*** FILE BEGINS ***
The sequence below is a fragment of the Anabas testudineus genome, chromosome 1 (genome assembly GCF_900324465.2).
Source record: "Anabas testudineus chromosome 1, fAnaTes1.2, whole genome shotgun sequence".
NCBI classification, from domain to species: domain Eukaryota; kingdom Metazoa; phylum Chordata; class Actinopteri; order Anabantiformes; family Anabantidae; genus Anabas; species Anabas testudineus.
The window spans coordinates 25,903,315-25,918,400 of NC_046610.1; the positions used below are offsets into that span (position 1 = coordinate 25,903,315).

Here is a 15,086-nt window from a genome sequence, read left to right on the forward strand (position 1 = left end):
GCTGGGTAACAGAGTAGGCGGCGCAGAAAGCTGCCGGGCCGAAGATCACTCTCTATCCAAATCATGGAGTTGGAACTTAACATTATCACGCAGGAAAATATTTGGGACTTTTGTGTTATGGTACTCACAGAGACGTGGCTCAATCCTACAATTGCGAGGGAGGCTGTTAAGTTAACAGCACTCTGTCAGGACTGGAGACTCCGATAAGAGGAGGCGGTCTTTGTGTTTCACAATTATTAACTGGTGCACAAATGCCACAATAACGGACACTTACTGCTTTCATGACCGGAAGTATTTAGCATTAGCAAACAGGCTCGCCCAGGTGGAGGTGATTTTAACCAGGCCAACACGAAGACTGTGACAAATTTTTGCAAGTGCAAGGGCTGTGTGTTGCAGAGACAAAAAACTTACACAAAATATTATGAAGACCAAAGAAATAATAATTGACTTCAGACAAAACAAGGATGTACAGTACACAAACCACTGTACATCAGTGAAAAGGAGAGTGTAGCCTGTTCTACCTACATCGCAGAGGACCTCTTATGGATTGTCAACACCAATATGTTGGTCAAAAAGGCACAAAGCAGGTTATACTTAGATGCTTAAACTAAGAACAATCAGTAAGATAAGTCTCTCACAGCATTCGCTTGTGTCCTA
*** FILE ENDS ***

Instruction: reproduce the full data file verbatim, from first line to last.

The sequence below is a fragment of the Anabas testudineus genome, chromosome 1 (genome assembly GCF_900324465.2).
Source record: "Anabas testudineus chromosome 1, fAnaTes1.2, whole genome shotgun sequence".
NCBI classification, from domain to species: domain Eukaryota; kingdom Metazoa; phylum Chordata; class Actinopteri; order Anabantiformes; family Anabantidae; genus Anabas; species Anabas testudineus.
The window spans coordinates 25,903,315-25,918,400 of NC_046610.1; the positions used below are offsets into that span (position 1 = coordinate 25,903,315).

Here is a 15,086-nt window from a genome sequence, read left to right on the forward strand (position 1 = left end):
GCTGGGTAACAGAGTAGGCGGCGCAGAAAGCTGCCGGGCCGAAGATCACTCTCTATCCAAATCATGGAGTTGGAACTTAACATTATCACGCAGGAAAATATTTGGGACTTTTGTGTTATGGTACTCACAGAGACGTGGCTCAATCCTACAATTGCGAGGGAGGCTGTTAAGTTAACAGCACTCTGTCAGGACTGGAGACTCCGATAAGAGGAGGCGGTCTTTGTGTTTCACAATTATTAACTGGTGCACAAATGCCACAATAACGGACACTTACTGCTTTCATGACCGGAAGTATTTAGCATTAGCAAACAGGCTCGCCCAGGTGGAGGTGATTTTAACCAGGCCAACACGAAGACTGTGACAAATTTTTGCAAGTGCAAGGGCTGTGTGTTGCAGAGACAAAAAACTTACACAAAATATTATGAAGACCAAAGAAATAATAATTGACTTCAGACAAAACAAGGATGTACAGTACACAAACCACTGTACATCAGTGAAAAGGAGAGTGTAGCCTGTTCTACCTACATCGCAGAGGACCTCTTATGGATTGTCAACACCAATATGTTGGTCAAAAAGGCACAAAGCAGGTTATACTTAGATGCTTAAACTAAGAACAATCAGTAAGATAAGTCTCTCACAGCATTCGCTTGTGTCCTA